Where the 2020 McLaren 570S really jumps at people is from the side. The profile of this car is unmistakable. From that shark nose, which dips very low to the ground, the front fenders bulge slightly into a windscreen set at an angle that nearly matches the fast upward slope of the hood line, showcasing how low and wide this car really is. Behind the front wheel wells a line begins, narrow at first, and extending along the door, widening in a funnel shape towards the intake. This feeds air to the engine for power and cooling. Below that cutout funnel are bone lines and body crimps to accent the rearward airflow the car creates. Meanwhile, a belt line above all that, pulled from the fender and all the way across the 570S, becomes the huge rear haunch.
This is classic Coke bottle in carbon fiber form.
At the rear, the car abruptly cuts off – also part of that classic format – and the rear deck is decidedly flatter and beefier than the rest of the car. This lets everyone know where the engine is located and where the power goes. The rear track is two inches narrower than the front, but you wouldn't know that given the bulge of the rear flank and massiveness of the rear design in proportion to the rest of the 570S.
The 570S model I drove was further enhanced, visually, by several McLaren “Stealth” options such as the exhaust tips and lightweight wheels. Carbon fiber upgrades were also added, though mostly to the interior of our test model. The Vega Blue exterior paint (a $4,450 option) is the second-most expensive upgrade to the car, the first being the MSO Black Pack that contrasts it ($5,460).
For the driver and passenger, the interior of the 2020 570S is nicely appointed. In fact, my only disappointment there was the lack of cooled (vented) seats, which are just the thing in a convertible on a hot day. Everything else is beautiful. Seating is comfortable, considering this is a two-seat sports car sitting at a height commensurate with a Mazda Miata –the McLaren is actually shorter by about an inch, but the carbon fiber tub that creates the cockpit means that it has more headroom despite that.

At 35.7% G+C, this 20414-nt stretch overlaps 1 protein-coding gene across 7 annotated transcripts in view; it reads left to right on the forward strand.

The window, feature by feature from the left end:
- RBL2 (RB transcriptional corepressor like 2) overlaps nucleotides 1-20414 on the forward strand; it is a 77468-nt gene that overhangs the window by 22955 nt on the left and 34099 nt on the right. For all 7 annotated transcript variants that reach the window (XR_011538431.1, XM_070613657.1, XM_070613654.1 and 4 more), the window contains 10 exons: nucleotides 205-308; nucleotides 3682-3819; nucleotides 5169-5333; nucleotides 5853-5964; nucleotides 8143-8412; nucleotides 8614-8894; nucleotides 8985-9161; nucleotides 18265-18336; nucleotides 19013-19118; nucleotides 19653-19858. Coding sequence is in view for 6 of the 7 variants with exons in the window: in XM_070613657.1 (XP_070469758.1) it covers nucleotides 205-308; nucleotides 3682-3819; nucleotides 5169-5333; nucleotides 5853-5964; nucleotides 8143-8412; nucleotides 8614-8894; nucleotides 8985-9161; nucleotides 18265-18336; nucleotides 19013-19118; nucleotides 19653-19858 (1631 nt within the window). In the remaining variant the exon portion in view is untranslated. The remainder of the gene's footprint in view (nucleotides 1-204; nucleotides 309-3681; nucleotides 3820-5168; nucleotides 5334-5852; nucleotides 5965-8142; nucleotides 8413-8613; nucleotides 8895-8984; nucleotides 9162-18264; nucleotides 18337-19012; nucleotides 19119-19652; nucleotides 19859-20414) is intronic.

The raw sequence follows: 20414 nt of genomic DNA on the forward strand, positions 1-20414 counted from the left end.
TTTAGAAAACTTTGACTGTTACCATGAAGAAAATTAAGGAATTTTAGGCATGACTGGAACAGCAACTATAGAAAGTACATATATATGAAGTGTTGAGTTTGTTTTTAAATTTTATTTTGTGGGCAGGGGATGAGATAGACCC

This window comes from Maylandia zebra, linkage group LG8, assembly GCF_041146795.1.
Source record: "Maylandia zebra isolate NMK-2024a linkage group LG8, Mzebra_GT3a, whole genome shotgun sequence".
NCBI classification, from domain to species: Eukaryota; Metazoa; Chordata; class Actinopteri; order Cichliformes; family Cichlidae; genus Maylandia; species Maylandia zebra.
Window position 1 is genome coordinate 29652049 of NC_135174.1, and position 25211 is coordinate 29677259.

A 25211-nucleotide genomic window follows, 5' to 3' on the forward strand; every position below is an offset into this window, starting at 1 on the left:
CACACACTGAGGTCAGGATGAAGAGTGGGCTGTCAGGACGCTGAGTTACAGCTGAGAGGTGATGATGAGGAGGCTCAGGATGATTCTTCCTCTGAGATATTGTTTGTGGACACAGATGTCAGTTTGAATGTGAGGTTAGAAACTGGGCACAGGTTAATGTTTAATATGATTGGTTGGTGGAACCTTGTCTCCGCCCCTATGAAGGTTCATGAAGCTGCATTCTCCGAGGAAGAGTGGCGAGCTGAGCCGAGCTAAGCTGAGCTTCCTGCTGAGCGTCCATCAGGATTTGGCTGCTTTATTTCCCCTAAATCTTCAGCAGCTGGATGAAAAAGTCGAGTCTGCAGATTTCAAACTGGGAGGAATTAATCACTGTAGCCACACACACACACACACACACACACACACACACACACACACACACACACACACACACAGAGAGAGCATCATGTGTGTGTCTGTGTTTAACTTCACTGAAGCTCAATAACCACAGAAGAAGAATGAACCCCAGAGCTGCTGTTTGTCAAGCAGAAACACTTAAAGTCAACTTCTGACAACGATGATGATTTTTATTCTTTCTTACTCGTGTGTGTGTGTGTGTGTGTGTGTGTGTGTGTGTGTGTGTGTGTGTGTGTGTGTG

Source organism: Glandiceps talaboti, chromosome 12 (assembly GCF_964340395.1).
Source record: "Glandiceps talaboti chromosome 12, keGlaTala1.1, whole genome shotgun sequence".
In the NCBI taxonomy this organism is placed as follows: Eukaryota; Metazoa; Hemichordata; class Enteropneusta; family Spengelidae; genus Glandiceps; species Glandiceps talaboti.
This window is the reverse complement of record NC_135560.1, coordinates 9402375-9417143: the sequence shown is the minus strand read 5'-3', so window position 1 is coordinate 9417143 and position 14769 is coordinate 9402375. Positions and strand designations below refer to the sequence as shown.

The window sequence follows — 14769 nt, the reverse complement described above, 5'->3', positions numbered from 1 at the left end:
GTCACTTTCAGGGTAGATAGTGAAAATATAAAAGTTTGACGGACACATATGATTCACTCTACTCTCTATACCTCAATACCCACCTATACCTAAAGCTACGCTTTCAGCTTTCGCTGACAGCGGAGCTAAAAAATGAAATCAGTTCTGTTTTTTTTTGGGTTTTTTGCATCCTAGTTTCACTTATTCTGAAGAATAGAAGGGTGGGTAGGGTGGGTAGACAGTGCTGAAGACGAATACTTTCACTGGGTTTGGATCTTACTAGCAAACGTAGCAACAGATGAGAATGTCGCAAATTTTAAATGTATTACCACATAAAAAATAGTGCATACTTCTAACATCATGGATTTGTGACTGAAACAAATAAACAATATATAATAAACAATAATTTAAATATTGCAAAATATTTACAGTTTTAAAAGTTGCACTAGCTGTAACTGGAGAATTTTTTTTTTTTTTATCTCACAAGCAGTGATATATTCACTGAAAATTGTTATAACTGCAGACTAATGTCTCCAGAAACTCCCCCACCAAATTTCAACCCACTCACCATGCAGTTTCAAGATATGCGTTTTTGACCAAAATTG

The sport steering wheel on the 570S has a clipped bottom, race style, and large paddle shifters attached to the wheel on a rocker so that shifting can happen (up or down) from either side. The transmission runs up to 8,500 RPM or so before it redlines and, true to its sports car nature, there is no “park” option for the McLaren 570S. Instead, you place the transmission in Neutral and activate the electronic parking brakes. These are separate brake units from the Brembo brakes that otherwise stop the 570S. Aggressively, I will point out.
Most of the cockpit in the McLaren 570S is straightforward and easy to understand. Infotainment comes in the form of McLaren’s “Iris” system, which is fairly simplistic and focused more on audio and performance metrics than anything else. There was also a Bowers and Wilkins 12-speaker stereo in the car, but I honestly only used it briefly as the car’s own natural sounds were far more interesting. The crackle of exhaust farts on downshifts and the sudden roar of the V8 on acceleration after the fact were intoxicating. As was the near-silent ceramic braking, even from speed, and the amazingly serene sound as air flowed over the open cabin – a testament to the aerodynamics.
At speed, the dynamics of the McLaren really become the focus. Adaptive Damping is standard on the 570S, aiding the double-wishbone independents with three different mode options. Unique to this car, in my experience, is the ability to individually tune, on the fly, suspension and drivetrain separately. Two selector knobs, located above the transmission buttons, have three positions each.
On the left is one labeled “H”, which is for handling. Normal, Sport, and Track are the options there along with a button at center that toggles electronic stability control (ESC). In “Normal” mode, the suspension cushions more than might be expected of a sports car, but not so much that you forget you’re in a sports car. It’s a good mix of comfort and a reminder not to be too comfortable in a speeder like this.